While it is not suitable for historians to speculate on the future of humanity, they can nevertheless try to ascertain -- in the present and the near future -- sufficiently coherent tendencies, out of which emerge developing potentialities. Thus, and only in this respect, does it become possible to advance short-term forecasts on the future of religion in the West.
Transformations that affect this part of the world, heir of the Judaeo-Christian tradition, are numerous and inevitably have repercussions on the religious sphere. We indeed live in a globalized, multipolar world, increasingly shaped by a complex "disenchanted" economy, that has a detonating effect on national borders and gradually marginalizes politics. This interplay fuels an increasing mobility of populations in search of prosperity, a powerful force that stirs our world and hastens contact (though not always in a peaceful manner) between different ethnic and cultural groups. Moreover, everyday life in the third millennium is henceforth firmly enmeshed in the online world, meaning that it is open to a new digital and virtual environment that knows no boundaries or concrete spatiotemporality. The Internet, globalization, migratory flows, plural and postmodern culture..., all of these could be summed up by the disconcerting term advanced by sociologist Zygmunt Bauman, "liquid." Indeed, liquidity has come to define the human world of the past few decades.
Yet it is clear that this liquidity noticeably permeates the religious system, even when it is fixed into something hard and sharp to the point of being dangerous. Because, paradoxically, there is nothing more unstable and mutable than a religion that lends itself to fundamentalist manipulation under the pretense of either restoring a mythical primordial purity (which in fact has never existed) or of unscrupulously justifying economic and geopolitical imperialism. What researchers have noticed, and often with some unease, is the growing difficulty of defining religion in a world characterized by exponential transformation. One need only consider the explosion of religious views being disseminated on the web, emanating from users' innumerable makeshift beliefs; users' whose identities are constantly being renegotiated according to their needs and desires of the moment. The typical believer of the day, one whose religion is in flux, has been likened to that of the "convert" or the "pilgrim": he moves around, travels from one paradigm to the next in a world where cultural referents are constantly changing. This predicament is no doubt related to the return of religion as a strong and sometimes conflictual identity marker. It is precisely when cultural boundaries dissolve, thereby reducing the citizen to a universal consumer (or servile producer of consumer goods) that the disoriented individual seeks out or creates his own solid bearings with which to establish his identity.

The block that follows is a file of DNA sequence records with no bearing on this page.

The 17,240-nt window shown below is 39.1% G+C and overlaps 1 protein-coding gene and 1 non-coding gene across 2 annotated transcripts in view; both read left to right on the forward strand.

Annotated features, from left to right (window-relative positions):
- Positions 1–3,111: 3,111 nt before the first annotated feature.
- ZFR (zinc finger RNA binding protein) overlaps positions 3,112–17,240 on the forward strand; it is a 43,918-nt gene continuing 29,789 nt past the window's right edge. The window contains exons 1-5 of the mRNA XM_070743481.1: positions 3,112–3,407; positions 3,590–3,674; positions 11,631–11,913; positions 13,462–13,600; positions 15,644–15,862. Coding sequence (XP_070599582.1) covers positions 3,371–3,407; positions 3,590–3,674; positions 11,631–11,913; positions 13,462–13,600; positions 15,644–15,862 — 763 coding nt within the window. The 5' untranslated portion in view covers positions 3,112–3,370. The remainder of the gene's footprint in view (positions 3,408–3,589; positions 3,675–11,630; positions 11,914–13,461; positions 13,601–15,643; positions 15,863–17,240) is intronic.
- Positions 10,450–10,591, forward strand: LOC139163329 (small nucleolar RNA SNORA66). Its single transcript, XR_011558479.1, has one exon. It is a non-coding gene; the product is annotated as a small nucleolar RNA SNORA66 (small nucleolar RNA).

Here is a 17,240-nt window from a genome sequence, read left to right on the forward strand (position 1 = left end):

Traditional religious institutions have a difficult time adapting to the new landscape and seem to have fallen behind these social transformations. In an era of memetic culture, and the spread of instantaneous communication of ideas, symbols and other significant cultural information, can its structures, traditions and hierarchies follow suit? Solid in a liquid word, they risk sinking. This is a clear trend that we previously thought could be explained by secularization. But with institutional religions' diminished influence in the public sphere, secularization is no longer -- in this new millennium -- a center of interest in religion. As an expression of eternal thirst for meaning and an indomitable need for hope, it mutates and returns in ways so different that we are tempted to call it by another name, spirituality. In the West, the distinction between belief and non-belief is losing steam. Indeed the question has shifted: absolutes are at the nexus of individual decision making, rendering them relative when pegged up against collectivity. And this is taking place in an environment where the border between what is private and what is public becomes more and more permeable. The structures of plausibility of coherent and collective metaphysical truths are disintegrating in favor of a variable pluralism in which personal experience supersedes any allusion to religious traditions and the grand narratives of the West, or in other words, to any shared spiritual or intellectual past.
The matter of the future of religion lends itself to that of politics at the dawn of the modern era, a question philosopher Carl Schmitt dedicated much of his career to. The discovery of America and the birth of navigation technology redefined geopolitical and religious equilibria and upset the norms that governed international relations between states. In opposition to the "nomos of the earth" appeared the "nomos of the sea," who carried with him a new worldview based not on state structures tied to the earth, but rather a redefined maritime power determined by technological superiority. Religion, (as well as many other areas of human life in this century), is facing a similar ordeal: the globalized, liquid, mobile, interconnected, unstable and economically complex environment in which contemporary western societies operate demands a major reconfiguration. One thing is certain, religion will have to learn to master this "nomos of the sea" if it is to navigate these new high seas.
This post is part of a series commemorating The Huffington Post's 10 Year Anniversary through expert opinions looking forward to the next decade in their respective fields. To see all of the posts in the series, read here.
This piece was originally published by HuffPost Québec and was translated into English.
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